Tag: whatsapp

WhatsApp photos, videos could self-destruct soon

Source: Business Insider SA

WhatsApp could soon include an option to send a video or photo that will disappear after it was viewed once.

According to the authoritative blog WABetaInfo, which tracks the development of new WhatsApp functions, the image will expire as soon as the recipient viewed the video, GIF or photo, and leaves the chat.

WABetaInfo became aware of the planned function when it analysed the WhatsApp 2.20.201.6 beta update for Android, which was released recently and includes references for a new feature called “Expiring Media”.

WABetaInfo believes the new function will probably called “View Once”, which was how a new button on the latest update was tagged.

Users will be able to choose to send an “expiring” image, video or GIF to a contact, which can only be viewed once by the recipient.

If the recipient takes a screen grab of the image, it remains unclear whether the sender will be notified, reports the social media information hub Social Barrel .

The wildly popular social media platform Snapchat, which pioneered self-destructing messages, currently offers this functionality.

Snapchat will notify a user when another user has taken a screenshot of their photo, video, chat conversation, or Snapchat story.

“Expiring” messages will appear in a different way in the conversation, so you can easily understand that the image is going to expire, says WABetaInfo. The platform also reported that WhatsApp is planning to add a new security feature which will require fingerprints to view messages.

Both of the planned new features are still under development, with no launch date specified.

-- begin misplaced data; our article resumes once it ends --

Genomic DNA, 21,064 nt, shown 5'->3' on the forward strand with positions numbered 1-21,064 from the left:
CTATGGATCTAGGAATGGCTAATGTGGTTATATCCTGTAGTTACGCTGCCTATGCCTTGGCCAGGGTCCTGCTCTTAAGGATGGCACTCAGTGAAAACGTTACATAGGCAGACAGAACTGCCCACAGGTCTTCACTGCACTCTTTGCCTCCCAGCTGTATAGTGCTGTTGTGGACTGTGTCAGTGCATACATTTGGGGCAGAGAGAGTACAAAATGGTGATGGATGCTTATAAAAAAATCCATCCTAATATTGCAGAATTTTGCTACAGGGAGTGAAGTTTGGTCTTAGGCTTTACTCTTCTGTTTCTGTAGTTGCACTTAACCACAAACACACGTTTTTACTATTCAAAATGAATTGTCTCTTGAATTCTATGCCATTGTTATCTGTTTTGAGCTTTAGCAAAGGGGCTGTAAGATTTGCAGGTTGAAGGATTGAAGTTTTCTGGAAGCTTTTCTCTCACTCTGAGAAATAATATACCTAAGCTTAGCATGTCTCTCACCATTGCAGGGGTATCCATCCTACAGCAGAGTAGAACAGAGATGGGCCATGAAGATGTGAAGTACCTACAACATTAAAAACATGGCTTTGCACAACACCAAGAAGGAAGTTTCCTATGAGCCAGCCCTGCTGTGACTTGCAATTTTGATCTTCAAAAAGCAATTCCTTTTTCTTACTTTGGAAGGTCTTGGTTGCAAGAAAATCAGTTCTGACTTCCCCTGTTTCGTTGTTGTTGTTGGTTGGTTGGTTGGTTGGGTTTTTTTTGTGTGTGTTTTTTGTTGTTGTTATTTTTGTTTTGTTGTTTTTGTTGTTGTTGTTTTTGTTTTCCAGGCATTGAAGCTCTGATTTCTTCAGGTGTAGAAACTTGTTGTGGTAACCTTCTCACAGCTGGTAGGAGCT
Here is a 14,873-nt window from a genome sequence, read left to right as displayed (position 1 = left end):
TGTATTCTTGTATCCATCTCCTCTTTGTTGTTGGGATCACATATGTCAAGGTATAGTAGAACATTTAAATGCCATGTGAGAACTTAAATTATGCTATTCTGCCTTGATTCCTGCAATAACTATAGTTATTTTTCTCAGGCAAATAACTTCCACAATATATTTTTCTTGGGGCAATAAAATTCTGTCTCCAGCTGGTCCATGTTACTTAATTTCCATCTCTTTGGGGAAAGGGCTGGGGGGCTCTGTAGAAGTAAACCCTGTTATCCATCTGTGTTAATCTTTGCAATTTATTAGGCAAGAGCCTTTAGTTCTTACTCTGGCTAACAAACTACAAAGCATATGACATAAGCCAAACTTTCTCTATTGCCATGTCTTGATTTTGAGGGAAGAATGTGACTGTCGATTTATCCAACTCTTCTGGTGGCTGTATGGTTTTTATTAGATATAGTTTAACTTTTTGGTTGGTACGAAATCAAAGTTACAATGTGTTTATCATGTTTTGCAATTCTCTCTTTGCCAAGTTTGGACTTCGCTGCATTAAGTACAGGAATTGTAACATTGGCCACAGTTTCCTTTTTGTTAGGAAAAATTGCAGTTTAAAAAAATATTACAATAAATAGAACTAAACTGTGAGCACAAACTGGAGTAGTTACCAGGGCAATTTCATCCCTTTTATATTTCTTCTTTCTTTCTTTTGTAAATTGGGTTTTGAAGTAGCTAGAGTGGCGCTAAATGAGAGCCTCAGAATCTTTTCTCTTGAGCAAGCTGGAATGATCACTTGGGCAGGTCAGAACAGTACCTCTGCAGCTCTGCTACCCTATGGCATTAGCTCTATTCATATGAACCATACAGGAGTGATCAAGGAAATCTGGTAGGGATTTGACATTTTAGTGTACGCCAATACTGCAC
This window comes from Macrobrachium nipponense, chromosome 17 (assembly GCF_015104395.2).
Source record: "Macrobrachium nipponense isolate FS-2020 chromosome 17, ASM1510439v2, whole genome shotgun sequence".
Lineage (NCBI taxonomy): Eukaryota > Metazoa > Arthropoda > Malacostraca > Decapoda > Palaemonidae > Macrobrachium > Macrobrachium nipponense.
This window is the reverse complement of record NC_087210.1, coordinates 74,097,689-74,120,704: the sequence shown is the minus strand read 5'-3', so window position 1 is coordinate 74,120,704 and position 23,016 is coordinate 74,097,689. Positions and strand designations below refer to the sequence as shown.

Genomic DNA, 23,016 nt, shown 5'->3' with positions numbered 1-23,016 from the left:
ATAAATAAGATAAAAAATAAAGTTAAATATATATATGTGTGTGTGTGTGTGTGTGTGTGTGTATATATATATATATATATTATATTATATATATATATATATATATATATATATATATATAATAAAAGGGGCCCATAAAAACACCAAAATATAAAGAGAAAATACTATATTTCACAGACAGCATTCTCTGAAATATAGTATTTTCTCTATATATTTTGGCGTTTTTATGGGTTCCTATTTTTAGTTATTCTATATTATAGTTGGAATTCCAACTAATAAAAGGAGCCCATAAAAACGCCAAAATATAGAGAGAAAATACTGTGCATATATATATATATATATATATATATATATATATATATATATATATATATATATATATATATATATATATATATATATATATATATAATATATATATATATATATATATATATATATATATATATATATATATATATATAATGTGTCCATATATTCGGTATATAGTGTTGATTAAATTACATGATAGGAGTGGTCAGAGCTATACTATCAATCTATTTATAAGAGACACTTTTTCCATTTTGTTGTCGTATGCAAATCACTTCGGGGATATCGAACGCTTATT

New WhatsApp feature to debunk fake news

By Marco Cocomello for Glitched

WhatsApp is releasing a new feature that lets users quickly search the contents of a viral message to fact-check for fake news. The company announced that starting today, a magnifying glass icon will appear next to messages that have been forwarded through a chain of more than five people. Tapping this icon searches the message’s contents online and will reveal any common conspiracy theories or fake information the message may hide.

WhatsApp claims this new search feature uses advanced algorithms to help debunk any fake news you may receive. The company shared an example of a message sent to users claiming that “drinking freshly boiled garlic water will cure COVID-19”. The magnifying glass search brings up three fact-checking websites which flag the claim as fake news.

If privacy is your concern then don’t worry. WhatsApp claims that the feature works by allowing users to upload the message via their browser. In addition, WhatsApp never sees the message itself. It is simply directed towards fact-checking sites. The search works the same way a private browsing session would.

The new WhatsApp fact-checking feature is rolling out today. It may take some time to arrive in SA. So far, the feature is available in Brazil, Italy, Ireland, Mexico, Spain, the UK and the US. Users need to update their app in order to make use of the new feature. Keep in mind that the magnifying icon will not appear unless that said text has been forwarded to more than five people.

This new feature is just another step Facebook is taking to prevent false information spreading through the app. Earlier this year, WhatsApp announced it would limit the number of people you can forward texts to. This was also to help stop the spread of fake news. It is unclear whether or not the change helped in any way.

Facebook to merge WhatsApp and Messenger

By Bradley Prior for MyBroadband

Facebook is looking at integrating WhatsApp into Facebook Messenger, according to a report by WABetaInfo.

The report cited developer Alessandro Paluzzi, who found references within Facebook code regarding the integration of these Facebook-owned services.